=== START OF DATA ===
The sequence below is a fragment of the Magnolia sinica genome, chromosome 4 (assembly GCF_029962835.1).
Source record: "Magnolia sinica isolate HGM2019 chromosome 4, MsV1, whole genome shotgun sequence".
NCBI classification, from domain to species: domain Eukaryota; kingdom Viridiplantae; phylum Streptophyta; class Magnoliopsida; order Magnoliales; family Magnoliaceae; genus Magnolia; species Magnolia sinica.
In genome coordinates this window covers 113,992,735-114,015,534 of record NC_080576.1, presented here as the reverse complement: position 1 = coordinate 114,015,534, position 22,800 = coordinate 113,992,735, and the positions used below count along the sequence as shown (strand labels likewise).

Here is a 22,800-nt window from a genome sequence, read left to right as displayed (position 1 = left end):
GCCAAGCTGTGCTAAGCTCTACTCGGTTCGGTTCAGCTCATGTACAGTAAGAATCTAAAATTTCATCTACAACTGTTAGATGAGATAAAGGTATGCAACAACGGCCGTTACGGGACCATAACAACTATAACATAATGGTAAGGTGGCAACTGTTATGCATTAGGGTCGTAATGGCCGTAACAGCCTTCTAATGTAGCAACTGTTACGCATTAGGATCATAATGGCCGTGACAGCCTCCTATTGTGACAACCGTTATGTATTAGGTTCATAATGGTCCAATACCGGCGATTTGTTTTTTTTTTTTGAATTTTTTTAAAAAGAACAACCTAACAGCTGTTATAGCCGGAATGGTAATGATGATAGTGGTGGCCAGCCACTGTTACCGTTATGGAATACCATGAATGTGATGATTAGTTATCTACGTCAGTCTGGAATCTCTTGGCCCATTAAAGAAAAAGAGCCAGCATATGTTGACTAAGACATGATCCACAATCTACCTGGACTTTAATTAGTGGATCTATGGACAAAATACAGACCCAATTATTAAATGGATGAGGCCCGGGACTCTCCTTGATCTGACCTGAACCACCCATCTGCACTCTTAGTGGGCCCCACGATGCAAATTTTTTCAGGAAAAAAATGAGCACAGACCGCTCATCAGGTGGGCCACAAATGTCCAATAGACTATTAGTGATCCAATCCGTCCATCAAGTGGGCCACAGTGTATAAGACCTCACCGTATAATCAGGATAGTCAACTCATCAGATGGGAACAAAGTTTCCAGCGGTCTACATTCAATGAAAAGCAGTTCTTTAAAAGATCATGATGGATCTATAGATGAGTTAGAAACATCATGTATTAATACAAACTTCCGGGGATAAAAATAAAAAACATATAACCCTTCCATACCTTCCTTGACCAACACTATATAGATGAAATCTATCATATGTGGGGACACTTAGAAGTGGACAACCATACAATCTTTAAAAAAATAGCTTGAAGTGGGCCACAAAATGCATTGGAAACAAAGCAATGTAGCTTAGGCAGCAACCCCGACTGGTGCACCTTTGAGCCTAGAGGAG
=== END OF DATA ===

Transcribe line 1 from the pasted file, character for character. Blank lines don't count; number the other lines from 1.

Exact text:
The sequence below is a fragment of the Magnolia sinica genome, chromosome 4 (assembly GCF_029962835.1).